A country is as civilised as its most vulnerable citizen, where is Malawi on this?

In the last three weeks or so I have written few articles as well as commentary on social media, mostly on Twitter and Tumblr, on what I consider social, economic and political injustices in Malawi. I believe there is a silent warfare going on in the country, failure in governance, poor service delivery and security breakdown is mostly blamed on poor people, the marginalised majority of this country. Issues of selective ‘justice’ are not new but constant blaming of the poor people for government’s failures is becoming endemic. It time we have a serious discourse on this.goodal-gondwe

In the last month also we have seen a ‘security sweep’ by the security forces across the country’s major cities and towns, at least 2119 people were arrested. It is not known how many of these folks have been charged and given a fair chance to defend themselves in courts. The chances are that we will never know because those arrested are nobodies and even the media that reported on their arrest, of course without names, will not report follow-up stories on their cases. Being poor is a serious crime.

These arrests were justified by a number of high profile robberies in the country – including a break-in at the State Vice President’s house and an organised bank robbery in Mzuzu. It takes high profile cases such as these for the state to act, there are robberies happening through the country, in places without address where voiceless people reside and nobody gives a hoot about it. But when high places are hit, you go on the streets and arrest struggling folk in the name of strengthening security. Whatever happened to freedom of movement?

Does anyone serious think the organised bank robbery like that in Mzuzu can be carried by ordinary folks loitering the streets in a broad day light? Serious crimes in this country are committed by executives in their expensive suits, chuffer driven in SUV cars – release names in the cashgate forensic audit report and you will see the real culprits keep this poor country on its knees. As American rapper Immortal Technic aptly said, “poverty makes people do reckless things but [the rich] do worse to protect their [interests]”.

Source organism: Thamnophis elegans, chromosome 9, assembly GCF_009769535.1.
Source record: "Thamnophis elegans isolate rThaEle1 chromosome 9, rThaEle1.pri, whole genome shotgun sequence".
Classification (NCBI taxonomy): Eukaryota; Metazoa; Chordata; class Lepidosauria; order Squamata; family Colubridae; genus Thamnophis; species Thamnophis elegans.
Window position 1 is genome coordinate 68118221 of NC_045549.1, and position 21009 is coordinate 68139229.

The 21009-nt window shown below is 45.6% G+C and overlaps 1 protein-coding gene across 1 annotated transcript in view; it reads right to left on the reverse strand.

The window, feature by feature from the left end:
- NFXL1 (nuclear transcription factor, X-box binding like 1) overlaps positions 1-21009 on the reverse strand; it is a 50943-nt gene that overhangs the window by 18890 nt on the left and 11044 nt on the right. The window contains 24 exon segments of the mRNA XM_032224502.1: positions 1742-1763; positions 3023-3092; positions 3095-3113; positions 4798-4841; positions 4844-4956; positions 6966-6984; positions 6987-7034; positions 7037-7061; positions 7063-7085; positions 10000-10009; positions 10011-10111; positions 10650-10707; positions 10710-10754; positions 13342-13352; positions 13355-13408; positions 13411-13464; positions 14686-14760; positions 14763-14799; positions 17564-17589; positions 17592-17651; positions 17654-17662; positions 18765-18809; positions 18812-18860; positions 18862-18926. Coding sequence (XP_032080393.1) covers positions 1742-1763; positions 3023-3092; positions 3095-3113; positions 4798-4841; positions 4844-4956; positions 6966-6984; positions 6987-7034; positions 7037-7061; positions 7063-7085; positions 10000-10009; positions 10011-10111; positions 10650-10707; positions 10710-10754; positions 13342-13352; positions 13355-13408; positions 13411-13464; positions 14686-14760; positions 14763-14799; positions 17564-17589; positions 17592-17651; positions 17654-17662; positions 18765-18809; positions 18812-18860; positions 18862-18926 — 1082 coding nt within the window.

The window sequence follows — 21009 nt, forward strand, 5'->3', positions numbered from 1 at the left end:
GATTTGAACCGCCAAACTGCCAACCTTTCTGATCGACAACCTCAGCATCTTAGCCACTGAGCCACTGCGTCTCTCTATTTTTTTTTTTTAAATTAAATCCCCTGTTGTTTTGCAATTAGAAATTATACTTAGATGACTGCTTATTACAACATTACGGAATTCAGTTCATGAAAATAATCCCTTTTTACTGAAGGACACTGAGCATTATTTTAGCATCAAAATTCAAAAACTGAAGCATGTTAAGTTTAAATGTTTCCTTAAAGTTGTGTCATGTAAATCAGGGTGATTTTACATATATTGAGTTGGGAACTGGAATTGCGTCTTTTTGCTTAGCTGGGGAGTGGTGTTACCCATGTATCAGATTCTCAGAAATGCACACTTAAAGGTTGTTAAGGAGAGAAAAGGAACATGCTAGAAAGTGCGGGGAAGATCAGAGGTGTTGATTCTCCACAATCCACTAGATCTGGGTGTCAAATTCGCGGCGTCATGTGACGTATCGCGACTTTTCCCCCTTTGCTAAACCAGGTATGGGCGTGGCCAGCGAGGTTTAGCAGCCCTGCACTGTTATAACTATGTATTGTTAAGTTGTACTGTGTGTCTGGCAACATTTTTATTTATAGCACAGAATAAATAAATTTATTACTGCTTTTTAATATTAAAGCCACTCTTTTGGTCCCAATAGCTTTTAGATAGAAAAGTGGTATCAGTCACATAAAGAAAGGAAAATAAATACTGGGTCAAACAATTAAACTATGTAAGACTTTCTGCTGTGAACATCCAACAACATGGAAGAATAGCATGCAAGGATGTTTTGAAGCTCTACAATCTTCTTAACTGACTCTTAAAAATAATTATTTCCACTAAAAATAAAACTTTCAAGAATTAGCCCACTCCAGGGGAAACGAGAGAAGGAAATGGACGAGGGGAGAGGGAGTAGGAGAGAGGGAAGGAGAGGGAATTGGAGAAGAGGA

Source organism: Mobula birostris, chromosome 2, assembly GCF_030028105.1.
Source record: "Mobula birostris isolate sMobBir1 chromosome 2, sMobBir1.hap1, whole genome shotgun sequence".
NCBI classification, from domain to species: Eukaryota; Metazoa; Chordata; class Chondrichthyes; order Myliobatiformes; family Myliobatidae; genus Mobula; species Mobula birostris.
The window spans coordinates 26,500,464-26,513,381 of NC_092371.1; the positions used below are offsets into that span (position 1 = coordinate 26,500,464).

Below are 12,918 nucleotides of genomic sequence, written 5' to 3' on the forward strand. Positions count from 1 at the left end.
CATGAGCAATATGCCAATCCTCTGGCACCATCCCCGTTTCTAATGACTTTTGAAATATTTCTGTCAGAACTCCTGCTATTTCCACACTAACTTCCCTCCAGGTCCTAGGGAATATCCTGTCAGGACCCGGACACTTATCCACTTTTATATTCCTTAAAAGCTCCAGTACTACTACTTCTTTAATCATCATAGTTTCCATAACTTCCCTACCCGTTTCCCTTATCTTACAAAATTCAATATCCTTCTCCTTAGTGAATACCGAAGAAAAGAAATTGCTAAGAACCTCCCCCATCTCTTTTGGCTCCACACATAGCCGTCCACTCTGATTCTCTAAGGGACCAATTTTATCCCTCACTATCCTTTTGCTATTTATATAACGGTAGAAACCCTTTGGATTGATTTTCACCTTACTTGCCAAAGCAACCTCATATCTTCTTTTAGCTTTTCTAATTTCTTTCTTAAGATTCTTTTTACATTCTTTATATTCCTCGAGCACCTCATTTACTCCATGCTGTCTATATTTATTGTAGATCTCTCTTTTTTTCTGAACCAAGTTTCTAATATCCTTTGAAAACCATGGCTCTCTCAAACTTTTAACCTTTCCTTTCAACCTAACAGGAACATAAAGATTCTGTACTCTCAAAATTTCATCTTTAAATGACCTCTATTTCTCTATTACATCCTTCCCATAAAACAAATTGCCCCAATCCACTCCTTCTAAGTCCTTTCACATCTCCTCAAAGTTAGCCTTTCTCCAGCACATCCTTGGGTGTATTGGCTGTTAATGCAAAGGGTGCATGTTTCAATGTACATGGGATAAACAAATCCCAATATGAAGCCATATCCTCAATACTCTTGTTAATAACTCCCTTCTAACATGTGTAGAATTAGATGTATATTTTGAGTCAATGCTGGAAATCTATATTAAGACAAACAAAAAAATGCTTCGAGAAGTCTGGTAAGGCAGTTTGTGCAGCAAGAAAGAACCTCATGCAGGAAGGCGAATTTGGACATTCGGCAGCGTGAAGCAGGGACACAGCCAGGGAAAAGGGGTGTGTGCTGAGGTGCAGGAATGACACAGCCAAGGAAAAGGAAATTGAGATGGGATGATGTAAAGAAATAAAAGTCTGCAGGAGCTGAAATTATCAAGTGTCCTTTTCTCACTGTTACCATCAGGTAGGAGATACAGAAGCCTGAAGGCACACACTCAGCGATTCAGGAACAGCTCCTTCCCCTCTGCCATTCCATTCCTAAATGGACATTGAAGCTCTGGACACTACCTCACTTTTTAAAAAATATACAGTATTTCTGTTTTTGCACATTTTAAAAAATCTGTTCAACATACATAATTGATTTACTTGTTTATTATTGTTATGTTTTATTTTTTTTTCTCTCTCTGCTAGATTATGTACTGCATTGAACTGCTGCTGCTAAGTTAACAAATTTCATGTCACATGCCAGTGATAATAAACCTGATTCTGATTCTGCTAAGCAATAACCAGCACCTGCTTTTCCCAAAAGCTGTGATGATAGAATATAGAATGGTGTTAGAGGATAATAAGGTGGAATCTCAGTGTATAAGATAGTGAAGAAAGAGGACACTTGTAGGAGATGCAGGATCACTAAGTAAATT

In a similar fashion, one year after cashgate revelations there has been only one conviction and the government still will not release names of those named in forensic audit instituted by the same government in order to bring all the culprits to book. If Malawi is struggling today, failing to provide social and economic security to its people it is because, among other things, government’s failure to curb corruption.

‘Zero-aid’ budget sounds good but in reality you might as well call it cashgate budget, a supposed solution to Malawi government’s failure address the issue of cashgate sufficiently and satisfactorily.

On Monday last week traders on M1 between Bunda Turn, or perhaps Bunda Roundabout now, to St John’s in Lilongwe went to their trading places only to find their goods stalls razed down to the ground by Lilongwe City Council operatives who came overnight, like typical arsonist, to burn the trading places apparently because it was illegal to trade in those places. I understand that Bunda turn off is even outside the jurisdiction of Lilongwe city country and the place where folks were trading is a private land, owned by someone I know.

These traders are simply there to earn an honest living. Those that frequented St John’s market will know that majority of these traders were hardworking women trying to feed their families. It is usually the case that when government is failing to provide basic social and economic services that it turns to the weakest members of the society in order to be seen as doing something. The problem is that this does not solve any problem; it exacerbates the problem if anything. You cannot guarantee national security by taking away people’s livelihoods. Where will these traders earn their living now? Have the authorities provided any solutions?